Florida E-Filing: New User Types (Including Process Servers)

Just a friendly reminder that as of September 22, 2014, new “judicial users” are allowed to access and file using the e-filing portal including: process servers, mental health professionals, mediators, & court reporters. Please see below for training video links for judicial users and pro se users.

You can read all about these and other changes in a recent article from the Florida Bar about the state of e-Filing can be found HERE.

The article discusses some changes coming to the portal that happened in September, and some future changes as well, including:

The first will expand the range of people and agencies who can file court documents through the portal. The portal began by allowing attorneys to e-file and then in June added judges and pro se parties.

The new upgrade will allow court reporters, mediators, process services, law enforcement, state agencies, mental health professionals, and similar entities to file court documents through the portal.

There will also be additional changes to help clerks and attorneys made during the October 24-25 update:

One will allow clerks to electronically file documents related to prisoner sentencing directly with the Department of Corrections.

Another will allow larger documents to be filed in appellate cases and a third will remove unnecessary email data from portal records.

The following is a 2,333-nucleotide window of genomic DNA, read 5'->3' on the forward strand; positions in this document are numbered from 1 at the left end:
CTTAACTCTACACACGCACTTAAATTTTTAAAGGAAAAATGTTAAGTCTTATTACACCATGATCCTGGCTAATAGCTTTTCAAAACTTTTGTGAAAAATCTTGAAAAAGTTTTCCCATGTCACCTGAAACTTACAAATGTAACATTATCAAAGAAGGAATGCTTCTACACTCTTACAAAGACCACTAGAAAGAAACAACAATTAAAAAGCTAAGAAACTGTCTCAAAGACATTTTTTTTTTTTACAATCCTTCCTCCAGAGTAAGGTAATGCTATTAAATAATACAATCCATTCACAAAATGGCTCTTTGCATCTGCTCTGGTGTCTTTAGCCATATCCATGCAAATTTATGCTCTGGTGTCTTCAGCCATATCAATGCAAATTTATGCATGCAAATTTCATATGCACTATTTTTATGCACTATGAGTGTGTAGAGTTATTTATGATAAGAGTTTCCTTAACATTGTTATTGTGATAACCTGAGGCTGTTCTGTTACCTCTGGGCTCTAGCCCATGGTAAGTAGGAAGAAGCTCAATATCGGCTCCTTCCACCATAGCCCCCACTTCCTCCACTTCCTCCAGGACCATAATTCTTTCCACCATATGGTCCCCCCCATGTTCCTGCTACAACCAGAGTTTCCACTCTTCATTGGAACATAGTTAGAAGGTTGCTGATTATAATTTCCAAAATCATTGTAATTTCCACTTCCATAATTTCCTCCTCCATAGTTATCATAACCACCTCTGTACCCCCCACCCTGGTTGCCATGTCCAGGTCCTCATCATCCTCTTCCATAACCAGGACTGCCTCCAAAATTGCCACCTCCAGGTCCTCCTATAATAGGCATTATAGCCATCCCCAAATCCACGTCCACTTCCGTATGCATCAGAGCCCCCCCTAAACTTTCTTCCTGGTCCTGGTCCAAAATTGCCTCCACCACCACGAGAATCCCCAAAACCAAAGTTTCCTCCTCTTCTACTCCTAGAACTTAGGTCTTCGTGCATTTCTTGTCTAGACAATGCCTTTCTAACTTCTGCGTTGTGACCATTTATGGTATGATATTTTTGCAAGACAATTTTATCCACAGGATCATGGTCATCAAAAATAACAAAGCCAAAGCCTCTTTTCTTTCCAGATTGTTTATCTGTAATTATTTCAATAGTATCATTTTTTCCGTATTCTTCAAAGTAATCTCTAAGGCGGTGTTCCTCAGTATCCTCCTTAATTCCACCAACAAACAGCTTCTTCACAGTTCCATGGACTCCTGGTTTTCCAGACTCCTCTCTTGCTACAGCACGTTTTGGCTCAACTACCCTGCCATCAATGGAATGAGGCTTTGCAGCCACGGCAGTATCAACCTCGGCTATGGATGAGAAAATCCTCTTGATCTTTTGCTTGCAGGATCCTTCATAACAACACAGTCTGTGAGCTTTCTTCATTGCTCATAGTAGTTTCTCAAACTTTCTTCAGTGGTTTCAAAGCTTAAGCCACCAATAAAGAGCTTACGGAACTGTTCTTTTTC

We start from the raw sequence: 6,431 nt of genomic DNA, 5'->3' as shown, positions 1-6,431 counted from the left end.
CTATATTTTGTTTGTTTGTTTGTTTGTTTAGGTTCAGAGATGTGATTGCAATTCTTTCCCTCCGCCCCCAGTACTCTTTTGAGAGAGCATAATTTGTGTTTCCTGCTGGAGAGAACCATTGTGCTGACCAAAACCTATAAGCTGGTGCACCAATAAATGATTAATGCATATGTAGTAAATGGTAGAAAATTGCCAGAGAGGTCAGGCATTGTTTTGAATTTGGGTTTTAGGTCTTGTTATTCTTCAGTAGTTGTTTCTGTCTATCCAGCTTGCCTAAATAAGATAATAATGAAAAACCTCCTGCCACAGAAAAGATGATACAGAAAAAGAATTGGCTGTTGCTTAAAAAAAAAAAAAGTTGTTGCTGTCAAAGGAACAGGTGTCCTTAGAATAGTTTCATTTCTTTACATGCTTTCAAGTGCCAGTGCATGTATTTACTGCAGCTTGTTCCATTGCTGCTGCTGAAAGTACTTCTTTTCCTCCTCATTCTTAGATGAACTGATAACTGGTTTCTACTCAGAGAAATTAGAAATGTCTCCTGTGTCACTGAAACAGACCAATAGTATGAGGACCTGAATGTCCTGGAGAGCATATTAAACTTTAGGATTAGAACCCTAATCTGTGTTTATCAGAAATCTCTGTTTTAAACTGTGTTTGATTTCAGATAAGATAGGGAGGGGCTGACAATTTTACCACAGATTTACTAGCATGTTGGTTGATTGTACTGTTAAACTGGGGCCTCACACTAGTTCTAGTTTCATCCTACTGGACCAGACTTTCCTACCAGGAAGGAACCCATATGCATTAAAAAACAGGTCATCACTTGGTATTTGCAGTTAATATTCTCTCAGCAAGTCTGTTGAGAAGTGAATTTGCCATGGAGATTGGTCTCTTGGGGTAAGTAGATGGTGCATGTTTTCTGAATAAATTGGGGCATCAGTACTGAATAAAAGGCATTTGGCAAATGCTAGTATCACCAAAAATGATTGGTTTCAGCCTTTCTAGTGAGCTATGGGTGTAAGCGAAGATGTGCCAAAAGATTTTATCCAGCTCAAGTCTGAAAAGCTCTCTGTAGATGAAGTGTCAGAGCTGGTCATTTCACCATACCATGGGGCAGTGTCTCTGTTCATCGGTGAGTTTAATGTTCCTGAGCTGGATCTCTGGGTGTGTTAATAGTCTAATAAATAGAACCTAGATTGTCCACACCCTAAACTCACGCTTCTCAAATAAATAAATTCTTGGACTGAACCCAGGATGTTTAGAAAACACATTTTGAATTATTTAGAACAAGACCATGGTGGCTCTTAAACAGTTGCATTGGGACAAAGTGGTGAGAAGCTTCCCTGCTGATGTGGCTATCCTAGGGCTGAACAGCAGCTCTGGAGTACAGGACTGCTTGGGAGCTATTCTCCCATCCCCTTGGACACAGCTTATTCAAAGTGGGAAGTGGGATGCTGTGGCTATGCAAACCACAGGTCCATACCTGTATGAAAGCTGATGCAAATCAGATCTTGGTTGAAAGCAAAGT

One will help attorneys select the type of document they wish to file. Currently, attorneys can use a search function or go through drop-down menus to select a document type for their filing. Fishback said with the change, attorneys and other filers will be able to start typing a document type and the portal programming will then suggest document types that fit the description, much like Google and other search engines’ software help users define a search topic.

The second change will allow “bulk” management of e-service email addresses. Fishback said currently, each email address must be added or removed individually from each case that person is involved in. If an attorney or paralegal leaves a firm, he or she, or the firm, would have to go to every case that person was involved in to remove them from the service list. The new change will allow one operation to remove that person from all the cases.

“Filers say, ‘I want to remove myself from all the cases I’m on a service list, because I’m leaving this office.’ We’re adding the ability to do that,” Fishback said. “We’re hoping to give them a mechanism to better maintain these e-service lists that people rely on so much.”

Videos for the Judicial User

Videos for the Self-Represented Litigant

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